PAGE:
Methods
In this section, we describe (1) the modeling of epistasis with GAMETES, (2) the triangulation of model shape (3) our experimental evaluation.
Modeling 2Locus pure strict epistasis
Single nucleotide polymorphisms or (SNPs) are loci in the DNA sequence which can serve as markers of phenotypic variation. The term genotype has been used to refer both to the allele states of a single SNP, as well as the combined allele states of multiple SNPs. Herein, we will refer to the latter as a multilocus genotype (MLG) whenever necessary.
Penetrance functions represent one approach to modeling the relationship between genetic variation and a dichotomous trait. Penetrance is the probability of disease, given a particular genotype or MLG. Our models assume Hardy Weinberg equilibrium such that, the allele frequencies for a SNP may be used to calculate it’s genotype frequencies as follows; freq(AA) = p ^{2}, freq(Aa) = 2pq, and freq(aa) = q ^{2}, where p is the frequency of the major (more common) allele ‘A’, q is the minor allele frequency (MAF) where ‘a’ is the minor allele, and p + q = 1. Penetrance functions may be constructed to describe nlocus interactions between n predictive loci using a penetrance function comprised of 3^{n} penetrance values corresponding to each of the 3^{n} MLGs.
Table 1 gives an example of an epistatic model that is both pure and strict. For convenience all values in the table have been rounded to three decimals places. While fully penetrant models, like the ones characterized in [16] are easy to interpret, they are rarely representative of real world relationships between genotype and disease. A common example of a fully penetrant, purely epistatic 2locus model based on the XOR function is given in Table 2. More realistic models, like the one in Table 1 and the ones typically generated by GAMETES, possess penetrance values between 0 and 1. Each of the nine entries in Table 1 corresponds to one of the nine possible MLGs combining SNPs 1 and 2. For instance, subjects that have the MLG aabb have a 14.7% chance of having disease. What makes these penetrance functions purely epistatic is that while the genotypes of SNPs 1 and 2 are together predictive of disease status, neither is individually. Further discussion of what makes models purely and strictly epistatic is given in [19].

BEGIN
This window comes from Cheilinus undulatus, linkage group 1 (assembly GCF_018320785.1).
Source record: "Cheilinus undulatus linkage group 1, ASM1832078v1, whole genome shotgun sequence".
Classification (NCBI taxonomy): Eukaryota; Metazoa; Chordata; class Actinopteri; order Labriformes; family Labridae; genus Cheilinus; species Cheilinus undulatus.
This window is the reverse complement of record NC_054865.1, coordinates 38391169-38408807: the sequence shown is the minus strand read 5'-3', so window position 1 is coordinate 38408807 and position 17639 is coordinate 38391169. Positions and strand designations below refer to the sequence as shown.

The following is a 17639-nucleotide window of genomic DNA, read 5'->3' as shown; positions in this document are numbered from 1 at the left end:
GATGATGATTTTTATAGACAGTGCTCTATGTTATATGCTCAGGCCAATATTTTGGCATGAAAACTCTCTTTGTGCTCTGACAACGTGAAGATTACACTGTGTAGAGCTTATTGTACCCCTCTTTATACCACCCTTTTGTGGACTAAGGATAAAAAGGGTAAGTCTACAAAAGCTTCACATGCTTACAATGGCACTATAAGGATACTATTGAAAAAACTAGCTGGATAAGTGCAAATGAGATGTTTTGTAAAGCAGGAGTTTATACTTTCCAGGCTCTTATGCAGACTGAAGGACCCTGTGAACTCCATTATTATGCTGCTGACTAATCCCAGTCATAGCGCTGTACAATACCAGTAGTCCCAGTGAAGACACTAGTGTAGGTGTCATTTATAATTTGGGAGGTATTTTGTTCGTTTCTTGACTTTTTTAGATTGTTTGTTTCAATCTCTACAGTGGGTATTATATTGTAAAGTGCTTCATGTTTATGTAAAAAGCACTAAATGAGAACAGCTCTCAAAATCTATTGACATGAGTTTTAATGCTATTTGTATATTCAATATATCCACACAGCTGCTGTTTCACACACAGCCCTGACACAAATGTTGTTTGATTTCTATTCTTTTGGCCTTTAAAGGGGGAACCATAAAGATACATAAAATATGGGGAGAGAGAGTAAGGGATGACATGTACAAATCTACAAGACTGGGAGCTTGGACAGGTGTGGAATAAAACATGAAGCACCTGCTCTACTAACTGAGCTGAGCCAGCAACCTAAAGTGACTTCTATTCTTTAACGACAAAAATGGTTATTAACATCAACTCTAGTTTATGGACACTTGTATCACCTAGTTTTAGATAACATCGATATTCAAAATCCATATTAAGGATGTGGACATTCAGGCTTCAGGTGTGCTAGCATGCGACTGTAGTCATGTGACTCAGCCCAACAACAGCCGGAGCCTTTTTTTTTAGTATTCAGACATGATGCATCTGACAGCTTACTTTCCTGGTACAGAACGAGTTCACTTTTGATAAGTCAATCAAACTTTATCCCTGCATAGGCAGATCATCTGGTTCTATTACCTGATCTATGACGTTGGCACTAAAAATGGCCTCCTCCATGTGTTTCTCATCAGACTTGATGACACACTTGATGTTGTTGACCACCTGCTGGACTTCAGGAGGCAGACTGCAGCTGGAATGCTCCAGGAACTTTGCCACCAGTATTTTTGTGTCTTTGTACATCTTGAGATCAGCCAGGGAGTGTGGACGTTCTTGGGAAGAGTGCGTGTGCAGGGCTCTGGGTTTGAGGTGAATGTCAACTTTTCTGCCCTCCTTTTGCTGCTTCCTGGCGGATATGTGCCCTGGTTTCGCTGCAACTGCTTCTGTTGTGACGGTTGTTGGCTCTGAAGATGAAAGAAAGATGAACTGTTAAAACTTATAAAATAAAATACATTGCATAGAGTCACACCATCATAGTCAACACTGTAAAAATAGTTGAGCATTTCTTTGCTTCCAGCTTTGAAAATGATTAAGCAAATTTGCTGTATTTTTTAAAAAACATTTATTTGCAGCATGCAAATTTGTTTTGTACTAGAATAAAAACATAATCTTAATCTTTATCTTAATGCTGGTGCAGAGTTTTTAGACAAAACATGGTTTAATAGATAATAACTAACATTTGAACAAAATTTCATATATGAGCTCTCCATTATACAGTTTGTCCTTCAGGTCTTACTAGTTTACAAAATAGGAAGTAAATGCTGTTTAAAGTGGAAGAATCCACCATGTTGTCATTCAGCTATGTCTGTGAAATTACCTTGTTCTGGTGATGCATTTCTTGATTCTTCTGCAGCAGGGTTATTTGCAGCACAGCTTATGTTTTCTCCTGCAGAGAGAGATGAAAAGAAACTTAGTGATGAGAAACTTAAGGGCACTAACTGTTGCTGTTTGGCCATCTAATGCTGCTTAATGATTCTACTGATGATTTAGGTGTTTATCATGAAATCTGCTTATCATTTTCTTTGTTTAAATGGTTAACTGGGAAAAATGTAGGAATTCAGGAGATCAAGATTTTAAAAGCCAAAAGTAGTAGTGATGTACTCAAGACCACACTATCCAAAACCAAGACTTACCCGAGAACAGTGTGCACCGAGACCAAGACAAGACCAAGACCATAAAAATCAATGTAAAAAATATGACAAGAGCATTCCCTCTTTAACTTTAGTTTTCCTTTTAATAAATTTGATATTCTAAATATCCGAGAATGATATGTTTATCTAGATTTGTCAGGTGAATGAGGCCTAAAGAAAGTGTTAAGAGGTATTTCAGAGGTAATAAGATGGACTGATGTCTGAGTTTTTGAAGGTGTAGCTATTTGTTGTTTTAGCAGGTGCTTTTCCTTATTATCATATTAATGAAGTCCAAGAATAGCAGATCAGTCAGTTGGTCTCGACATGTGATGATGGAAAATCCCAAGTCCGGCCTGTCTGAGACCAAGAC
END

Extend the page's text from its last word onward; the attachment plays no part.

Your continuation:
The GAMETES strategy for generating random, nlocus, pure, strict epistatic models is briefly reviewed here. Each nlocus model is generated deterministically, based on a set of pseudo random parameters, a randomly selected direction, and specified values of heritability, MAFs, and population prevalence (K). The GAMETES algorithm first (1) generates 2^{n} random parameters and a random unit vector in ${\mathbb{R}}^{{2}^{n}}\phantom{\rule{0.3em}{0ex}}$, then (2) generates a random prepenetrance function by seeding these parameters using the unit vector, and then (3) uses a scaling function to scale the entries of this random prepenetrance function to generate a random penetrance function. To obtain a random penetrance function having a specified heritability, or heritability and K, it further (4) scales the entries of this penetrance function to achieve, if possible, these values. If steps (1) or (4) are not successful the algorithm starts over, attempting to generate models until either the desired model population size or the iteration limit is reached. For a detailed explanation of this strategy see [19].
EDM is utilized by GAMETES to select model architectures that span the range of predicted difficulties [20]. This allows for the design of a simulation study which diversifies model architecture based on detection difficulty. First we generated a population of pure, strict, epistatic models of random architecture sharing commonly specified genetic constraints (i.e. number of loci, heritability, MAFs, and K). GAMETES allows the user to specify a population size of models from which some will be selected to generate simulated genetic datasets. Certain constraint combinations may yield few or no viable models [19]. Therefore, GAMETES runs until either the desired population size or a maximum attempt limit is reached. Once one of the aforementioned stopping criteria is met, all models (each with the same constraints) were ordered by their EDM. At this point, GAMETES select some number of models to represent the range of observed EDMs. By default, GAMETES selects two models from this distribution, representing the highest and lowest EDM scores. A higher EDM indicates that a given model will be easier to detect than a model with a lower EDM. For the purposes of this study, we directed GAMETES to instead report the entire population of models generated by GAMETES.